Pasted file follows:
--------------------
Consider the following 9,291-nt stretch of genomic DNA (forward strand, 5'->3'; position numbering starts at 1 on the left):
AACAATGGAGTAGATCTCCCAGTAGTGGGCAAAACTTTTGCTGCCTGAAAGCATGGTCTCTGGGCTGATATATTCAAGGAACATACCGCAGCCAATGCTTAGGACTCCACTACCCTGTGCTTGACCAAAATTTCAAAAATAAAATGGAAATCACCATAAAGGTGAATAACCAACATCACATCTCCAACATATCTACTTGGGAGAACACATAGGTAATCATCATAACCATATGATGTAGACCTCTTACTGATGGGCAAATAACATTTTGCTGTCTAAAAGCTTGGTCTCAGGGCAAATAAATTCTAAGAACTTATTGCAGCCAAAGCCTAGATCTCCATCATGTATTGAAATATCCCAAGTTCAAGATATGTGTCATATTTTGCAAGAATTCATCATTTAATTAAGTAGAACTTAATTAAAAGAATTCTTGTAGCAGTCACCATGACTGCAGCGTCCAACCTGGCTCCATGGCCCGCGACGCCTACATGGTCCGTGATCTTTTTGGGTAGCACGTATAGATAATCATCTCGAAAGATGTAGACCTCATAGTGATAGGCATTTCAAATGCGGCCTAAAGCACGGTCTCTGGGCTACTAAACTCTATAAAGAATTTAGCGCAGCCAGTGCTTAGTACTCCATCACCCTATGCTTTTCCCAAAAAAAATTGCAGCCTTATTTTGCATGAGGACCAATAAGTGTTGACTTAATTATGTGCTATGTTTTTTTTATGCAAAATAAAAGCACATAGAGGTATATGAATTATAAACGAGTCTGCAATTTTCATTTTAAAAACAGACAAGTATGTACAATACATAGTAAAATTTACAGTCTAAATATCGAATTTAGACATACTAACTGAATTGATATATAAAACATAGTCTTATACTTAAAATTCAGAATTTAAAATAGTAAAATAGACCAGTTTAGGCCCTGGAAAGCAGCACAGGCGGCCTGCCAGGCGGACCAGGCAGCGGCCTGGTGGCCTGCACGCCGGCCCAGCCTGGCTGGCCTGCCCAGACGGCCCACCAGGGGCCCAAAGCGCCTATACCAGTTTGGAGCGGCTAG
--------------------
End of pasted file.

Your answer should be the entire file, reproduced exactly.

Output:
Consider the following 9,291-nt stretch of genomic DNA (forward strand, 5'->3'; position numbering starts at 1 on the left):
AACAATGGAGTAGATCTCCCAGTAGTGGGCAAAACTTTTGCTGCCTGAAAGCATGGTCTCTGGGCTGATATATTCAAGGAACATACCGCAGCCAATGCTTAGGACTCCACTACCCTGTGCTTGACCAAAATTTCAAAAATAAAATGGAAATCACCATAAAGGTGAATAACCAACATCACATCTCCAACATATCTACTTGGGAGAACACATAGGTAATCATCATAACCATATGATGTAGACCTCTTACTGATGGGCAAATAACATTTTGCTGTCTAAAAGCTTGGTCTCAGGGCAAATAAATTCTAAGAACTTATTGCAGCCAAAGCCTAGATCTCCATCATGTATTGAAATATCCCAAGTTCAAGATATGTGTCATATTTTGCAAGAATTCATCATTTAATTAAGTAGAACTTAATTAAAAGAATTCTTGTAGCAGTCACCATGACTGCAGCGTCCAACCTGGCTCCATGGCCCGCGACGCCTACATGGTCCGTGATCTTTTTGGGTAGCACGTATAGATAATCATCTCGAAAGATGTAGACCTCATAGTGATAGGCATTTCAAATGCGGCCTAAAGCACGGTCTCTGGGCTACTAAACTCTATAAAGAATTTAGCGCAGCCAGTGCTTAGTACTCCATCACCCTATGCTTTTCCCAAAAAAAATTGCAGCCTTATTTTGCATGAGGACCAATAAGTGTTGACTTAATTATGTGCTATGTTTTTTTTATGCAAAATAAAAGCACATAGAGGTATATGAATTATAAACGAGTCTGCAATTTTCATTTTAAAAACAGACAAGTATGTACAATACATAGTAAAATTTACAGTCTAAATATCGAATTTAGACATACTAACTGAATTGATATATAAAACATAGTCTTATACTTAAAATTCAGAATTTAAAATAGTAAAATAGACCAGTTTAGGCCCTGGAAAGCAGCACAGGCGGCCTGCCAGGCGGACCAGGCAGCGGCCTGGTGGCCTGCACGCCGGCCCAGCCTGGCTGGCCTGCCCAGACGGCCCACCAGGGGCCCAAAGCGCCTATACCAGTTTGGAGCGGCTAG